October 24, 2011

"Urbanized" Film Review

     As students in Pratt’s School of Art and Design we generally focus on creating things, whether buildings, products, art installations, or graphics. We create the object rather than the environment that defines it. Similarly, we overlook the role that design plays in the formation of our cities and communities. Everything - the width of the sidewalk, the design of each park bench, the infrastructure of every highway - has been designed. Gary Hustwit's third film in his Helvetica and Objectified design trilogy, Urbanized examines the cities we live in and how they shape our lives.

     The film features urban design projects in cities around the world, with commentary by leading architects, planners, politicians, and innovators. Hustwit's selection of projects provides inspiration beyond urban planning, relevant to most any field. For the Communications Design student, check out how the Tidy Street project generates awareness of energy usage through a street-wide information graphic. Fine artists can contribute to urban design as well-- Candy Chang’s work uses stickers to facilitate conversation within her community. Placed on abandoned buildings, passerby are encouraged to write what they wish was there. Housing developments in Mumbai show a positive way to accommodate growth through participatory architecture and interior design. As far as public infrastructure goes, the pedestrian pathways in Capetown demonstrate that effective urban design can lower crime and enhance the quality of life.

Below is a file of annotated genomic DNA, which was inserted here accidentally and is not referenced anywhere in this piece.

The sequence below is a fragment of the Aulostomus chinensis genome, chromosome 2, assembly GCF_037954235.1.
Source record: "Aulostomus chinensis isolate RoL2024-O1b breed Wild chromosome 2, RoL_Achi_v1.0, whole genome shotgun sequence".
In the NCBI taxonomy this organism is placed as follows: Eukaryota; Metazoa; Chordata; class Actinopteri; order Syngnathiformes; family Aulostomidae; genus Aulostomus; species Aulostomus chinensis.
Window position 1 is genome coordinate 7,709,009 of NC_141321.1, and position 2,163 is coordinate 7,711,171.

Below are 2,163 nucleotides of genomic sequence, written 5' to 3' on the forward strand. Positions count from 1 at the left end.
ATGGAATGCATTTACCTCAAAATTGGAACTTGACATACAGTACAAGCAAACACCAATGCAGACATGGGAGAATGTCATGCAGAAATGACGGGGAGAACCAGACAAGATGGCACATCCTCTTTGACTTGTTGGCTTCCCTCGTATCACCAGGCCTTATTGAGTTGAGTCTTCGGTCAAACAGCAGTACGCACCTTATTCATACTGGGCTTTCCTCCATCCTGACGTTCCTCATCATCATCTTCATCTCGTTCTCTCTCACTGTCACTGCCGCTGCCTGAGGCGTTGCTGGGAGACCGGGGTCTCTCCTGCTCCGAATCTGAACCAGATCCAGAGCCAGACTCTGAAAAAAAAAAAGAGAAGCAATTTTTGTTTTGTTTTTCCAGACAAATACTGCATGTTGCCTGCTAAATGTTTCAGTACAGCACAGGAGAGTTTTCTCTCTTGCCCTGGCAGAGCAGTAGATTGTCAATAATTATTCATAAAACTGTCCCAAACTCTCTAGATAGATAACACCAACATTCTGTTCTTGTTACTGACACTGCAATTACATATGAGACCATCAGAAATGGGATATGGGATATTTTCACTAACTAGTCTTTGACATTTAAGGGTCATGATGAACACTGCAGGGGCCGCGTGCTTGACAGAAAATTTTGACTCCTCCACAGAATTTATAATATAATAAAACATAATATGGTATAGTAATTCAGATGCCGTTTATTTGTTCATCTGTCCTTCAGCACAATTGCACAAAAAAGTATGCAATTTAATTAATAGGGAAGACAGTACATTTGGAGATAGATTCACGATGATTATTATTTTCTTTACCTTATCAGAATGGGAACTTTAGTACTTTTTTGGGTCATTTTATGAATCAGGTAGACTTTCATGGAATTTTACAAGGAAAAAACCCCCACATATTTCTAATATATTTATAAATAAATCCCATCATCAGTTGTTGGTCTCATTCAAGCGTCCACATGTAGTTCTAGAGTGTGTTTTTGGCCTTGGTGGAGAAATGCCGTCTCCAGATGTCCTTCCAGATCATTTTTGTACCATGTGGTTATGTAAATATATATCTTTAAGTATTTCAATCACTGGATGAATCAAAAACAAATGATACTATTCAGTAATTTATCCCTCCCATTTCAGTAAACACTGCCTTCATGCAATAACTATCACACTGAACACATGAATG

Within Pratt’s School of Architecture, students in City and Regional Planning, Environmental Systems Management, Facilities Management, and Urban Design majors consider such possibilities on a daily basis. These students, often overlooked by the general Pratt population, are actively involved in the development of our community. Check out their Sustainable Planning Blog to keep up with PSPD news (Programs for Sustainable Planning and Development). 
     No matter what your major is, Urbanized offers plenty of inspiration. The storyline weaves together urban development efforts from around the globe with awe-inspiring cinematography. Urban design aficionados may be disappointed by how the documentary skims over the intricacies of their field, but as with Helvetica and Objectified, the film isn't meant to be an in-depth report on the status of an industry. It merely intends to bring to light the design behind our daily interactions. In this it excels, highlighting that the structure of the city itself, more than any other factor, defines the lifestyle of its inhabitants. In Urbanized, Hustwit successfully draws attention to the influence of urban design on the city that evolves from it. 

**One last note: The film concludes with a shot of our dearly beloved G train!


  1. This looks interesting even to me! That is great since I'm married to an urban planner family. Thanks. :)

  2. Thanks Pamela! If you're in the NYC area, the film is being shown at the IFC Center starting October 28. For more information: http://www.ifccenter.com/films/urbanized/